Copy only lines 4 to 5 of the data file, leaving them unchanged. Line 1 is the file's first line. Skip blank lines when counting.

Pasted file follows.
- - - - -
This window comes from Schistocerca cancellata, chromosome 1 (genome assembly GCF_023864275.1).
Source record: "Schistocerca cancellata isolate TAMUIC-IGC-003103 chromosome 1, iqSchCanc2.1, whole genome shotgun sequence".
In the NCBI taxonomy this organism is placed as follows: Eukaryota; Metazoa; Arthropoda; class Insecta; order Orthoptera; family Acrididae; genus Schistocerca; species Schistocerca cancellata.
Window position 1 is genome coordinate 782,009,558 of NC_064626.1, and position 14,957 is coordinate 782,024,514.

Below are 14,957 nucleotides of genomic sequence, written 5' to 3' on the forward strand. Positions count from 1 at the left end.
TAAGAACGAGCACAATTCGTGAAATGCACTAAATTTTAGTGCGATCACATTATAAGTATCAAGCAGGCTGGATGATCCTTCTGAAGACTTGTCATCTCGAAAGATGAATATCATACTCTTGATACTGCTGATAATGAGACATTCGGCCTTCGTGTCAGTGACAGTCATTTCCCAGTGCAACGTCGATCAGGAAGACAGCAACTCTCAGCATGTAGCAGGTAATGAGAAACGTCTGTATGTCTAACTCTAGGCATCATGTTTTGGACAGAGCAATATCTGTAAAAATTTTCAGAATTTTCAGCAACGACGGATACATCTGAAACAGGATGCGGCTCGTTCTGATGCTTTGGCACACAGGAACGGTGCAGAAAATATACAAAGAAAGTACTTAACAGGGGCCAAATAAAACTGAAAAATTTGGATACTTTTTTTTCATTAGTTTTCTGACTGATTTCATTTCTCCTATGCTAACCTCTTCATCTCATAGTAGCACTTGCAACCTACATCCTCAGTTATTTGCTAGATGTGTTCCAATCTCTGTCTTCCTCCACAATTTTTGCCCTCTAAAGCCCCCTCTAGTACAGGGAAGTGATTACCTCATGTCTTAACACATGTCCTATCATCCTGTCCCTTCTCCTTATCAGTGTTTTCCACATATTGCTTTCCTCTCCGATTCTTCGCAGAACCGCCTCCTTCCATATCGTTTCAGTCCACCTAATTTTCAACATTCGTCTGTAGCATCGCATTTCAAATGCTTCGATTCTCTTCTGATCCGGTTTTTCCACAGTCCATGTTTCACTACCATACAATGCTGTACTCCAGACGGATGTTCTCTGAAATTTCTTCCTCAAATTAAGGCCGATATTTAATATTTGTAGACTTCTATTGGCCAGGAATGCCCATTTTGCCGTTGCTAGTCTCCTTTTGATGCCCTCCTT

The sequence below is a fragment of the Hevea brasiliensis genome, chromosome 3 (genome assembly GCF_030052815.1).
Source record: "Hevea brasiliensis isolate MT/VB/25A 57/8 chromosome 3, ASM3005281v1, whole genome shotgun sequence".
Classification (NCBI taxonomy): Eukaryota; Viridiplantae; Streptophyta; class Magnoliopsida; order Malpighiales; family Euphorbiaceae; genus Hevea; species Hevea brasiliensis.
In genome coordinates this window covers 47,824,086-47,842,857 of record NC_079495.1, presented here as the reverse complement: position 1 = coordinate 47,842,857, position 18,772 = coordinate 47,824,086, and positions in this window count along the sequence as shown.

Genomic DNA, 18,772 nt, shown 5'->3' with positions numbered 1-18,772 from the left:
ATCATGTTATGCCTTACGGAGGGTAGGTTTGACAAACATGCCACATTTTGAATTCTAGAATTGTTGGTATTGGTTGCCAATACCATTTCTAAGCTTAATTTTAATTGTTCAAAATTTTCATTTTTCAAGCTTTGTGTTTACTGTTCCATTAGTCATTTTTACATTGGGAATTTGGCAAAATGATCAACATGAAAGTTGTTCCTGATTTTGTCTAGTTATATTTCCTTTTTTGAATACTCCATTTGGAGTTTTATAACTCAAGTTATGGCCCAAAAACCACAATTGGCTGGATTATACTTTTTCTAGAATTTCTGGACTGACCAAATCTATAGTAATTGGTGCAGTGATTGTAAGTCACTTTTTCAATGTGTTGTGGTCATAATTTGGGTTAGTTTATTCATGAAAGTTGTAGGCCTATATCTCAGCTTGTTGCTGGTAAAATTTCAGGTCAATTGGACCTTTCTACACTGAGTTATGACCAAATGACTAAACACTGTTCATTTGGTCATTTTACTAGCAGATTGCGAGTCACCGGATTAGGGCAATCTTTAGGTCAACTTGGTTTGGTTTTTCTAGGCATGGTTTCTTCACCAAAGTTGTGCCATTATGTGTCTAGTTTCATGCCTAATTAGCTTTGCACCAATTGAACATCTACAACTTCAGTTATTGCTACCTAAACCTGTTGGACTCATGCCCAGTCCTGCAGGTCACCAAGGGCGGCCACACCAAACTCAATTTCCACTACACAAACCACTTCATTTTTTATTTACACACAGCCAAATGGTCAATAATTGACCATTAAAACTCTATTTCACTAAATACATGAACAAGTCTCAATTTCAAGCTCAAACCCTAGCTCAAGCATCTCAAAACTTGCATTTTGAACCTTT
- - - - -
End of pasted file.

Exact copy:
Window position 1 is genome coordinate 782,009,558 of NC_064626.1, and position 14,957 is coordinate 782,024,514.

Below are 14,957 nucleotides of genomic sequence, written 5' to 3' on the forward strand. Positions count from 1 at the left end.